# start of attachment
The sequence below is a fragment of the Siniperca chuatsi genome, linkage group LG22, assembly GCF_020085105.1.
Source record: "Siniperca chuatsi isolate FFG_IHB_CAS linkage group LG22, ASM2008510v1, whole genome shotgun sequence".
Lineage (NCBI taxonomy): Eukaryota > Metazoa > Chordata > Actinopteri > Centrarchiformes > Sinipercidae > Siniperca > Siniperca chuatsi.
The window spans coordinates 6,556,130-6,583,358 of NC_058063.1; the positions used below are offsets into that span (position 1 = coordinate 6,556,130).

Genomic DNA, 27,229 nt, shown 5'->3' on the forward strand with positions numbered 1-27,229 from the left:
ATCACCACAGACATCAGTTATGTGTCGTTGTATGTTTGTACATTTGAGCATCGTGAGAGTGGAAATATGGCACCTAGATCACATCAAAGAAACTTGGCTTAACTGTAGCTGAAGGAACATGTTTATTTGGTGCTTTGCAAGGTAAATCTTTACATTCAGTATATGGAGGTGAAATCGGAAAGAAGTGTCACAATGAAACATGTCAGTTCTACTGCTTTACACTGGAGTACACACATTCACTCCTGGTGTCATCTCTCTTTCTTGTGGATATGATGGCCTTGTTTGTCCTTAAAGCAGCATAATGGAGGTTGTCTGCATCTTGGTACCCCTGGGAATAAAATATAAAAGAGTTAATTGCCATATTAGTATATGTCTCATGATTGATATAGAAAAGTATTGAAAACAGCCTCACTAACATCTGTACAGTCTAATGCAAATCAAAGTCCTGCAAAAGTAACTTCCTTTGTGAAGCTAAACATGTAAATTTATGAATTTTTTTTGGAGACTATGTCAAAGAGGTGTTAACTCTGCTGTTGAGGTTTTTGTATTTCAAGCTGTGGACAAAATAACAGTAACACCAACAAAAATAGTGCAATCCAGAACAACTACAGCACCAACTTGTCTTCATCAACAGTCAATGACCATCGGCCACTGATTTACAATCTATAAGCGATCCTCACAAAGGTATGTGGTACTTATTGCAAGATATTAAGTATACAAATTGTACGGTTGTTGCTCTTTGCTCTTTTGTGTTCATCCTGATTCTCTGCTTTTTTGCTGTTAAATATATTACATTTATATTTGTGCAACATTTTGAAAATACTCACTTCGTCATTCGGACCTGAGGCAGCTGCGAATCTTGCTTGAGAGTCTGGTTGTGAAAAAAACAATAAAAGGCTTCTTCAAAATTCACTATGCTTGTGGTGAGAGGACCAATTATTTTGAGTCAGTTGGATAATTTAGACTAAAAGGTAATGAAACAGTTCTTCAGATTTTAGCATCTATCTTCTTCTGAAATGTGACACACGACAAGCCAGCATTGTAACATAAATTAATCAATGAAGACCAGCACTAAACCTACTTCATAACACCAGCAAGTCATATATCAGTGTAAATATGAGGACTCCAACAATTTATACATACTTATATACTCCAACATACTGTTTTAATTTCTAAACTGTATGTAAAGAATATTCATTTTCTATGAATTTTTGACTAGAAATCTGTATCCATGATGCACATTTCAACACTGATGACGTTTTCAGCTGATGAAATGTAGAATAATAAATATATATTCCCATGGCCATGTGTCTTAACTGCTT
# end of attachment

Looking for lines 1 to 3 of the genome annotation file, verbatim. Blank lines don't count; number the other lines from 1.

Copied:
The sequence below is a fragment of the Siniperca chuatsi genome, linkage group LG22, assembly GCF_020085105.1.
Source record: "Siniperca chuatsi isolate FFG_IHB_CAS linkage group LG22, ASM2008510v1, whole genome shotgun sequence".
Lineage (NCBI taxonomy): Eukaryota > Metazoa > Chordata > Actinopteri > Centrarchiformes > Sinipercidae > Siniperca > Siniperca chuatsi.